Amazon has, after a long wait, announced it will be opening headquarters in both New York City and northern Virginia.
The decision ended a year-long search for “HQ2”, the second headquarters of the online behemoth, during which cities across the United States vied to attract the company and its promise of jobs and economic revitalisation. Everyone, it seemed, wanted Amazon. Except, apparently, the people who live in the cities that won the bid.
Critics have pointed to the massive tax giveaways, overcrowding, and skyrocketing housing prices sure to accompany Amazon’s move to these areas, which were hardly in economic decline to begin with. Add to this the strong critiques of Amazon’s history of paying low wages to warehouse workers, and for many Americans, the bloom is off the retailer’s rose.
Perhaps because of their dependence on these companies, Americans have started to look at tech less as a saviour and more as a threat.
But Amazon is not the only tech-industry giant coming in for criticism these days. A deep, damaging exposé of Facebook’s practices published in The New York Times drew more attention to the toll the social media site has taken on American culture and politics.
It wasn’t supposed to be this way. When the tech industry emerged in the 1990s, Americans embraced it as a panacea: a solution not only to the economic problems of a deindustrialising country but to its political and social problems as well. Tech would bring education to the masses, obliterate racial and regional differences, and provide data-driven solutions to a politics hopelessly mired in partisanship.
The American people weren’t the only ones drawn to this techno-utopian dream. Tech companies themselves saw themselves as the architects of a new golden age. In Silicon Valley, innovators at companies like Google, Facebook, Amazon, and Twitter prided themselves on not only generating enormous profits (or at least raising astronomic amounts of capital to fund their ventures), but also on delivering a social good. Indeed, these two things were seen as two sides of the same coin: what was good for tech was good for society. As their fortunes rose, so did America’s.
It’s the kind of hubris that sends a Greek god rushing for his lightning bolts. And indeed, in the past few years we have seen Americans start to turn on the tech industry. Not by giving up their products: hundreds of millions of Americans use Amazon - 80 million are Prime members - and 68 per cent have Facebook accounts. But, perhaps because of their dependence on these companies, Americans have started to look at tech less as a saviour and more as a threat.
That’s not because there’s anything particularly unique about the tech industry. It’s just that, after all these years, Americans have discovered that it’s an industry just like any other, intent on protecting its bottom line regardless of the cost. For years Amazon workers, in the US and elsewhere, have struggled with low wages and difficult working conditions. Facebook, it turns out, has been working to discredit its critics while doing little to stem the tide of fake accounts spreading misinformation. Twitter continues to provide a platform for white nationalists and rarely responds effectively to complaints of harassment and threats.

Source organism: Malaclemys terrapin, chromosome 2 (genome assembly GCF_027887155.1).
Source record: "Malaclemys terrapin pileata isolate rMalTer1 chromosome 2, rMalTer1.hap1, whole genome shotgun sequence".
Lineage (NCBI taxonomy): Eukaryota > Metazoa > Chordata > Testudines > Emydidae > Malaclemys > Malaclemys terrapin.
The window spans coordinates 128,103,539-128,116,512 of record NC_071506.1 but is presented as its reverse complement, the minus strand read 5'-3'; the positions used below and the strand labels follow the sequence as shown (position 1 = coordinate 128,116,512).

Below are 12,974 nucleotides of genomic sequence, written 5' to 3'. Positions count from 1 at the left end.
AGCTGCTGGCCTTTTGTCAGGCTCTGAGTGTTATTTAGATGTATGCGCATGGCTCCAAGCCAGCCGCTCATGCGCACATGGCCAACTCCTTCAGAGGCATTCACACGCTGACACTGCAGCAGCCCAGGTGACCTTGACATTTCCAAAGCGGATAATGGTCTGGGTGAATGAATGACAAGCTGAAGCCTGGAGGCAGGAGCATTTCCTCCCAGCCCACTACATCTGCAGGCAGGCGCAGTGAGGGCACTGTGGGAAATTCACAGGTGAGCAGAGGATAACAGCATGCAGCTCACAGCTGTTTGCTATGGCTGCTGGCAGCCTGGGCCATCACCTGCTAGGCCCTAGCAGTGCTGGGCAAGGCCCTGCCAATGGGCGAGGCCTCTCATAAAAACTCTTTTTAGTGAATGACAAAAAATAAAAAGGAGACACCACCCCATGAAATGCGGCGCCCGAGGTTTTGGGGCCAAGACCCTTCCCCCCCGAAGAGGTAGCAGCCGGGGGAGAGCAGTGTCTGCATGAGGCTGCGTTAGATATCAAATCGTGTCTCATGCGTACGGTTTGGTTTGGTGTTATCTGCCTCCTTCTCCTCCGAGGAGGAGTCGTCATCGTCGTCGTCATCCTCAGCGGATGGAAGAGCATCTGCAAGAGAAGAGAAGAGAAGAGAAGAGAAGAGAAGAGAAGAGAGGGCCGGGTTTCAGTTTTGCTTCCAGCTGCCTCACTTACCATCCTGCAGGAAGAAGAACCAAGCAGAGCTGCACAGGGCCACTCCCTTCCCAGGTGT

That social media served as an important portal of Russian interference has led Americans to view those companies more suspiciously (even as they maintain their regular use of the sites).
Now people are demanding action. Under intense pressure from activists and politicians like Bernie Sanders, Amazon last month raised its minimum wage to $15 an hour, pledging to lobby Congress to raise the federal minimum wage to match (the current federal minimum is $7.25). That decision was made not because Amazon is inherently good - for years it has failed to offer a living wage - but because it faced public protest, bad press, and potential regulation.
Facebook and Twitter have not fared as well, in part because their companies are more firmly wed to the notion that they can do no wrong. That has been a more difficult fiction to maintain in the wake of the 2016 election, when hacking social media and hacking democracy seemed to be one and the same. That social media served as an important portal of Russian interference has led Americans to view those companies more suspiciously (even as they maintain their regular use of the sites).
Politicians have taken note of this public discomfort, and in one of the few bipartisan moments of the past several years, both Republicans and Democrats have focused attention on Facebook in particular (just this autumn, Mark Zuckerberg, Facebook’s founder, had to testify before Congress). Calls for regulating Google, Facebook, and Twitter have been mounting on both the left and the right in recent months.
What form that regulation might take is still an open question. But because they’re so ubiquitous, these companies risk being treated as monopolies and thus regulated as public utilities, like water, electricity, and natural gas. Indeed, the more Americans rely on these services, the more likely it is that Congress will deem them essentials in need of regulation.
Americans have a soft spot for utopian ideas; the nation’s history is littered with them. It’s no wonder that the tech industry would spark that part of the national spirit. But reality eventually shatters all utopias. The challenge now is to find the best way to harness the benefits of the industry while limiting its harms.